latk Mar 27, 2018

Member

@barthoukes Thank you for investigating this, and I'm sorry that you found gcovr difficult to use. But please note that this discussion should be limited to the changes in this pull request.

You seem to have found a related but different issue. Please consider opening a new issue for your problem (see our contributing guide). If this is a solution to your Stack Overflow question, consider answering there.

@latk latk added the needs review label Dec 27, 2017

@goriy

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goriy commented Jan 8, 2018

I have been using gcovr with this patch for several months on Windows (python 3.5). It works fine!

After upgrading python to version 3.6.4, gcovr began to crash in one of my scripts.

Traceback (most recent call last):
  File "C:\Python36\Scripts\gcovr", line 2338, in <module>
    options.exclude[i] = build_filter(options.exclude[i])
  File "C:\Python36\Scripts\gcovr", line 2333, in build_filter
    return re.compile(re.escape(os.getcwd() + "\\") + regex)
  File "C:\Python36\lib\re.py", line 233, in compile
    return _compile(pattern, flags)
  File "C:\Python36\lib\re.py", line 301, in _compile
    p = sre_compile.compile(pattern, flags)
  File "C:\Python36\lib\sre_compile.py", line 562, in compile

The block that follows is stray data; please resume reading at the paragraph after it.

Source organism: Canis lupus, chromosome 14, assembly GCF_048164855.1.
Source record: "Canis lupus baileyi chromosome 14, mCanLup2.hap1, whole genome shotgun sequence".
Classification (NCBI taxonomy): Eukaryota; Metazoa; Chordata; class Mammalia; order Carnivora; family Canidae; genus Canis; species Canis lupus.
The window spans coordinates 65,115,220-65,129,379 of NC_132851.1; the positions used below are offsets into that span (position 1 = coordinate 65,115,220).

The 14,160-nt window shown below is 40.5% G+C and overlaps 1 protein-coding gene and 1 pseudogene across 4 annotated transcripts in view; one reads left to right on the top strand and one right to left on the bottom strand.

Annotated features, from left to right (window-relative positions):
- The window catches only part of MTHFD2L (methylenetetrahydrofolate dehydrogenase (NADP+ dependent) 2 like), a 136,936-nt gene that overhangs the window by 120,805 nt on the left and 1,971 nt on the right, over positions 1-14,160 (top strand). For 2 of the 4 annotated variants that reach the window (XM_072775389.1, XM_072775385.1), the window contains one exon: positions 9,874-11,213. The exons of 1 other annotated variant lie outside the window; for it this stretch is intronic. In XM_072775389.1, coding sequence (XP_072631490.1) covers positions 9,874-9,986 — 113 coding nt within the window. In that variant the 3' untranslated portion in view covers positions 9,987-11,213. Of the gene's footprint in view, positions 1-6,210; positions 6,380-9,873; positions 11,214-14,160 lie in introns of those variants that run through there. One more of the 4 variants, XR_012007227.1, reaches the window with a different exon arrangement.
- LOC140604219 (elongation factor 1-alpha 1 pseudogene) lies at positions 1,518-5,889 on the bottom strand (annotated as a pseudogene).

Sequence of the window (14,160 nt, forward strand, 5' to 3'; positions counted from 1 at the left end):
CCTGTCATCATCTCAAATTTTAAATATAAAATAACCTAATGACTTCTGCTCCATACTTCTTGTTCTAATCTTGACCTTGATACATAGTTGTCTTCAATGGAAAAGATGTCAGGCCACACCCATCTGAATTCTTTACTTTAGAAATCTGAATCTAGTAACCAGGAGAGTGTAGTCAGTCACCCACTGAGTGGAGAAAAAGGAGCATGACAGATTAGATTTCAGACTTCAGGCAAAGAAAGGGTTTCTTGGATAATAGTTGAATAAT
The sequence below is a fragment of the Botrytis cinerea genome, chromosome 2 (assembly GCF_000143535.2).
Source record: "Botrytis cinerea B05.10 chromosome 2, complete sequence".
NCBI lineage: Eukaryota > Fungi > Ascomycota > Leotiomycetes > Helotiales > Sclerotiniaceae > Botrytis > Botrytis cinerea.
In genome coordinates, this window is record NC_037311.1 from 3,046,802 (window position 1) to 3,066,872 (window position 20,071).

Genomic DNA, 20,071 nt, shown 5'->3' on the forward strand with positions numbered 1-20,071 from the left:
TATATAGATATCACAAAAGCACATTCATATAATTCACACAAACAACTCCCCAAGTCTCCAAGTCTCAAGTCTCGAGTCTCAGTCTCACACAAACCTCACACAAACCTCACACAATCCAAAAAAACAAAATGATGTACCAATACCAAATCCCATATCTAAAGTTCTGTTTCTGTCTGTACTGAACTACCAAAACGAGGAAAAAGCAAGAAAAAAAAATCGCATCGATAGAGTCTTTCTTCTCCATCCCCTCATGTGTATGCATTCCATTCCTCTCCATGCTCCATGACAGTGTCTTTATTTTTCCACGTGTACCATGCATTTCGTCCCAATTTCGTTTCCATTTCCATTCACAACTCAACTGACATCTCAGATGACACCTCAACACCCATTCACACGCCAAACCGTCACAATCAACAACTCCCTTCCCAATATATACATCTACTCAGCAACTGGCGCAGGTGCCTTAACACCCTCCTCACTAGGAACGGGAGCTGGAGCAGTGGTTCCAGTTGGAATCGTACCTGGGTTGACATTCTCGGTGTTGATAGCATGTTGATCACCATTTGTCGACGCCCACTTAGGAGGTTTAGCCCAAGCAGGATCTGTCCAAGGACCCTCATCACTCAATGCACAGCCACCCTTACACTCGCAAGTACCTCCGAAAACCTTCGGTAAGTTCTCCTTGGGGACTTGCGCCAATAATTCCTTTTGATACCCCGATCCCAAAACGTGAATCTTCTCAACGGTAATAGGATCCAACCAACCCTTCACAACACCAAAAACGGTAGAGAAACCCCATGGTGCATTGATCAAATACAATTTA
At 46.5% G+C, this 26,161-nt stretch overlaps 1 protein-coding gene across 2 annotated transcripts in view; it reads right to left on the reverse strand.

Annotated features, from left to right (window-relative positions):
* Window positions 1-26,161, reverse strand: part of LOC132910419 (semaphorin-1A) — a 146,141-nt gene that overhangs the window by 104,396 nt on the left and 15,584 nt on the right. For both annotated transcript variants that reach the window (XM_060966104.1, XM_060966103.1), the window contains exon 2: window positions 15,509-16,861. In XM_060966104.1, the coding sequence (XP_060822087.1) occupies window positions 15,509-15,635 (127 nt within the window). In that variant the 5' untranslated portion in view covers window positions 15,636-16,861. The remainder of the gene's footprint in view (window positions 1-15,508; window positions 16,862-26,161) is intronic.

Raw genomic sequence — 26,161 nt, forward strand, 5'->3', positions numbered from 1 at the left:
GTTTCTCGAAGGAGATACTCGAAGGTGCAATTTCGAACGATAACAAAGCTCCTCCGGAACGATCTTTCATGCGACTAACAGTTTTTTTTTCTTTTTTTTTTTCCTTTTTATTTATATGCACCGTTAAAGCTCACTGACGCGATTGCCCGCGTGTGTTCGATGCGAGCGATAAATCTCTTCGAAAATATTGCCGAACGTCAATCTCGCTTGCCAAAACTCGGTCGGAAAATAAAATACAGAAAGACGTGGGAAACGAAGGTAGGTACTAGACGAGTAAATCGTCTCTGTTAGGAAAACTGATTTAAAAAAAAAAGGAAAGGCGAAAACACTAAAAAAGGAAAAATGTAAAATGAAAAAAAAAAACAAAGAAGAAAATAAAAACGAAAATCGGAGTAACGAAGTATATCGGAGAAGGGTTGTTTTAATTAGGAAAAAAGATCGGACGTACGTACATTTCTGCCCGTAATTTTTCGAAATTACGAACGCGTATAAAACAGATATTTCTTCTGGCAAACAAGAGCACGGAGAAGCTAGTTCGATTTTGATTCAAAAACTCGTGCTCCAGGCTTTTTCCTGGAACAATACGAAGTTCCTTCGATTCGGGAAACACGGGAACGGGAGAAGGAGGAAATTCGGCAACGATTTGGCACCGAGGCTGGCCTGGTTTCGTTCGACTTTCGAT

p = sre_parse.parse(p, flags)
  File "C:\Python36\lib\sre_parse.py", line 855, in parse
    p = _parse_sub(source, pattern, flags & SRE_FLAG_VERBOSE, 0)
  File "C:\Python36\lib\sre_parse.py", line 416, in _parse_sub
    not nested and not items))
  File "C:\Python36\lib\sre_parse.py", line 502, in _parse
    code = _escape(source, this, state)
  File "C:\Python36\lib\sre_parse.py", line 401, in _escape
    raise source.error("bad escape %s" % escape, len(escape))
sre_constants.error: bad escape \p at position 35

When I changed builtin package re to third-party regexp (import regex as re instead of import re) - everything began to work again. There are many such advices on different sites, but I don't like this solution in this particular case.

One of gcovr command line parameters in my script looks like -e ".*\ports\.*".
I changed it to -e ".*\\ports\\.*" and error was gone!
So I think it's correct to escape regexps on command line when necessary (problem is in my script, not in patched gcovr), but it seems strange that it worked fine with python's versions 3.5.x.

@latk

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latk commented Jan 9, 2018

@goriy Thank you for testing this.

Note that the -e argument is a regex, so if you want a literal backslash you must escape it in the regex.

The Python 3.6 release notes state:

Unknown escapes consisting of \ and an ASCII letter in regular expressions will now cause an error.

So that's why the \p escape stopped working. This check is within the re module. The regex module does not warn on unknown escapes.

@latk

latk approved these changes Jan 9, 2018

@latk latk merged commit cd3d1e0 into gcovr:master Jan 9, 2018

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@latk latk removed the needs review label Jan 9, 2018

@goriy

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goriy commented Jan 9, 2018

@latk Thank you for clarification.